Month: November 2009
I read about this book in Newsweek last night. I think it looks fascinating, and I would like to read it soon!
Spies: The Rise And Fall of the KGB in America
The book is about Soviet spies in the United States around the 1930s. Men that worked at high levels of the United States Government, such as the State Department, were converted ideologically to the principles of communism and voluntarily started spying for the Soviets. It went on for about a decade before the United States government even realized what was happening! We were so far behind in the spying game.
Product Review in Amazon: This stunning book, based on KGB archives that have never come to light before, provides the most complete account of Soviet espionage in America ever written. In 1993, former KGB officer Alexander Vassiliev was permitted unique access to Stalin-era records of Soviet intelligence operations against the United States. Years later, living in Britain, Vassiliev retrieved his extensive notebooks of transcribed documents from Moscow. With these notebooks John Earl Haynes and Harvey Klehr have meticulously constructed a new, sometimes shocking, historical account.
Along with general insights into espionage tactics and the motives of Americans who spied for Stalin, Spies resolves specific, long-seething controversies. The book confirms, among many other things, that Alger Hiss cooperated with Soviet intelligence over a long period of years, that journalist I. F. Stone worked on behalf of the KGB in the 1930s, and that Robert Oppenheimer was never recruited by Soviet intelligence. Spies also uncovers numerous American spies who were never even under suspicion and satisfyingly identifies the last unaccounted for American nuclear spies. Vassiliev tells the story of the notebooks and his own extraordinary life in a gripping introduction to the volume.
It took a LONG time for me to fall in love with the Jones family. In the beginning of the book you meet the father on his last day. Ignoring the warning from his common law wife, Viney, and his own common sense, he goes golfing during a thunderstorm. And, you can guess what happened when he lifted his club to the sky.
After his death you meet his three children who each face daunting problems in their own lives. None of them are in committed relationships, the oldest two have addiction problems (one with food and the other with bodybuilding), and they all wonder (especially the youngest) what happened to their mother in 1978 when she went up in a tornado and never came back down.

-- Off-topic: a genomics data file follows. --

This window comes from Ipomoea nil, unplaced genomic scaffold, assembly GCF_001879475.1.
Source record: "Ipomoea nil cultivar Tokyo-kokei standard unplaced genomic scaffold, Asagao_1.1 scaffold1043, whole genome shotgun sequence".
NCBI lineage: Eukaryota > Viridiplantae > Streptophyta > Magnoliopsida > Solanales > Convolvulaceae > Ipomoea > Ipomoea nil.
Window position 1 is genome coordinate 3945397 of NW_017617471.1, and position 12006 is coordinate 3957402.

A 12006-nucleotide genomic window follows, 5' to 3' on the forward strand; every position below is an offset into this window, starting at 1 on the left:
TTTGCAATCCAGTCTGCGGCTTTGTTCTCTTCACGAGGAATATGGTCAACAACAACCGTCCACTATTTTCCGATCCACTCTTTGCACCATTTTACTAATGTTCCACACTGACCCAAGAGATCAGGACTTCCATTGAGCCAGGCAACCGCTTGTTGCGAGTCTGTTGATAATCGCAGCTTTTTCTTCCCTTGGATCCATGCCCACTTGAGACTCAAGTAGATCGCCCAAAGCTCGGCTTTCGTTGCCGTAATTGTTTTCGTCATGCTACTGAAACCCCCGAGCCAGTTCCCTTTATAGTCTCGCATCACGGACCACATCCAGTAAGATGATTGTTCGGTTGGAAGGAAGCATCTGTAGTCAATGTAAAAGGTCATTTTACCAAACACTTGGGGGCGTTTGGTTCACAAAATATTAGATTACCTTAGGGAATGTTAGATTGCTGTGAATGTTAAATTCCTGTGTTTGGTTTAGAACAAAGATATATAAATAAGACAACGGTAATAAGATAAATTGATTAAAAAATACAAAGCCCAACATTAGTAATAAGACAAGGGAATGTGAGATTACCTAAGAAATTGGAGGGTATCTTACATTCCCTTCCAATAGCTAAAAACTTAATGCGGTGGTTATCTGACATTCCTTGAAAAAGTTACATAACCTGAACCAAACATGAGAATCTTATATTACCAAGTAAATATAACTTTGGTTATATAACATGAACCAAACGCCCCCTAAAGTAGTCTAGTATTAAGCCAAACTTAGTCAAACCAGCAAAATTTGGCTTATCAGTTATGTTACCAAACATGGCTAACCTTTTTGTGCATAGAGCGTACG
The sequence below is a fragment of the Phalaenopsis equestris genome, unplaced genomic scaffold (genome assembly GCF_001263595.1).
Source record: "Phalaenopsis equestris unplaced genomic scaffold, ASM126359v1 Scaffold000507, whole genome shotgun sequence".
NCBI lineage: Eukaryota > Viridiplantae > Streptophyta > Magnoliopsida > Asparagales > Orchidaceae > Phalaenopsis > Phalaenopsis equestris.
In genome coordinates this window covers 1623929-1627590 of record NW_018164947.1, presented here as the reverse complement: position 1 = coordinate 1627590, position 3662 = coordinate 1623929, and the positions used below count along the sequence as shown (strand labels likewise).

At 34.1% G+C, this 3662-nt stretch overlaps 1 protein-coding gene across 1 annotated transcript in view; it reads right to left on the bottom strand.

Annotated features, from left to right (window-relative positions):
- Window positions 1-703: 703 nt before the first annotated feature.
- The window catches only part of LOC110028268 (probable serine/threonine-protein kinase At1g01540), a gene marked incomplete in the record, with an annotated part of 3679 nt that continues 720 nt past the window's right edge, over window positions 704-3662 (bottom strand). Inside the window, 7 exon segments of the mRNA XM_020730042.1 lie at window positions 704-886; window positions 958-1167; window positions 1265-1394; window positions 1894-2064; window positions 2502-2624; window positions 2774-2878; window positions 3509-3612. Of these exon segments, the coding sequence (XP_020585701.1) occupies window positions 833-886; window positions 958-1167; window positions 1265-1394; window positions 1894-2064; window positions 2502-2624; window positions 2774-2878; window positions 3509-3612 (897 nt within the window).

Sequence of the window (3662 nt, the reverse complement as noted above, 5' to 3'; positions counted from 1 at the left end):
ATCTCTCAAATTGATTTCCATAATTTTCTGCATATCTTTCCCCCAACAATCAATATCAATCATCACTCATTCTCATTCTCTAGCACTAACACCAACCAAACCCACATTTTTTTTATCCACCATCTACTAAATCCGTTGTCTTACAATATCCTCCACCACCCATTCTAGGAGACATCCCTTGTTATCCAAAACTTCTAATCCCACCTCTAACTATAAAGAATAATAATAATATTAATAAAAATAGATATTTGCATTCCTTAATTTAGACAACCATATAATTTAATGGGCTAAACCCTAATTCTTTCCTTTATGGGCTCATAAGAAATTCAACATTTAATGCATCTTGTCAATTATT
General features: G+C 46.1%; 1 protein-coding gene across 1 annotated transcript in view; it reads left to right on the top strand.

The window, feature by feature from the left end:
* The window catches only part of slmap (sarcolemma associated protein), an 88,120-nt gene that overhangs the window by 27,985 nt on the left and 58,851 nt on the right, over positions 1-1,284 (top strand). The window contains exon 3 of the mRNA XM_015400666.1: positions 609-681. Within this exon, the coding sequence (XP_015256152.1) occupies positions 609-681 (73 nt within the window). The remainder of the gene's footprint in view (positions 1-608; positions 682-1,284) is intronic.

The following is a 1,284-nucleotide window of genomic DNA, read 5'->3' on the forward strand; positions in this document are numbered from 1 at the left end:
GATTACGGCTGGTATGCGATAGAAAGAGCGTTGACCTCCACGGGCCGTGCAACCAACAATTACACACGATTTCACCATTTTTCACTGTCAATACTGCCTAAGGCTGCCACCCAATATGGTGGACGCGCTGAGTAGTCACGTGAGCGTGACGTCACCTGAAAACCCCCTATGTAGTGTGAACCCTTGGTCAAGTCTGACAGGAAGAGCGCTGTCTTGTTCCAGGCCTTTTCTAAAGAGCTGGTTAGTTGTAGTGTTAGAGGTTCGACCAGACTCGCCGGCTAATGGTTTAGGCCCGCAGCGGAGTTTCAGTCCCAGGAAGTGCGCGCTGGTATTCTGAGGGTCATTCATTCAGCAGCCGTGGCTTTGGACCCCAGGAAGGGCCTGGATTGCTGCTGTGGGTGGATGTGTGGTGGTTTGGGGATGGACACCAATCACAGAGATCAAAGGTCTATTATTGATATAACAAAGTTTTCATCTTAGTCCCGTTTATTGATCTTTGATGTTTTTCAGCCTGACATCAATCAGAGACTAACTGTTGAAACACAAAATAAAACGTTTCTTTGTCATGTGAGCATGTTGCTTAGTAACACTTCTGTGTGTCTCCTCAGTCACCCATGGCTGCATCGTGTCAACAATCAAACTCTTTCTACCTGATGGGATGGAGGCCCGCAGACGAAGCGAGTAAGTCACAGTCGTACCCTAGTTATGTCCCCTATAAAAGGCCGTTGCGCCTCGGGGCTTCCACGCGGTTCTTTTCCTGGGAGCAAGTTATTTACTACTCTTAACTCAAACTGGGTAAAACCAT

At the beginning of the book, I was frustrated with the children. I wanted them to fix their lives and just be better! It was hard to trudge through the beginning as the children came home to say goodbye to their father.
But, eventually, you get to hear Hope’s voice. Hope is the mother who went up and through her journal entries you meet her, experience pieces of her life, and just love her. She goes a little crazy after her first miscarriage, but you quickly forgive her.
The other characters I could have done without, but I am so glad that I got to know Hope. And yes, at the end of the book it is FINALLY revealed what happened to her during the tornado of 1978. It’s a quick entry so no skimming if you want to find out!
Here’s some more information from Amazon: Hope Jones, Nebraska mother of three, is whisked away by a 1978 tornado, her body never found. The novel opens 25 years later, when Hope’s children—grown but not grown up—gather for their father’s funeral after he’s killed by a lightning strike. Llewelyn’s death is one of many quandaries haunting his children: daughter Larken, an overweight professor beset by fear of flying; son Gaelan, a television weatherman with too many women in his life; and the youngest, Bonnie, who stays in Emlyn Springs working odd jobs. Alvina Viney Closs, Hope’s best friend, also has issues to resolve. Themes of family bonds and conflicts, secrets and sorrows also marked Kallos’s debut, and this time she weaves in an idiosyncratic view of the role of the dead in the lives of the living, sharp takes on business, academic and sexual politics, and a palpable empathy for small Midwestern towns.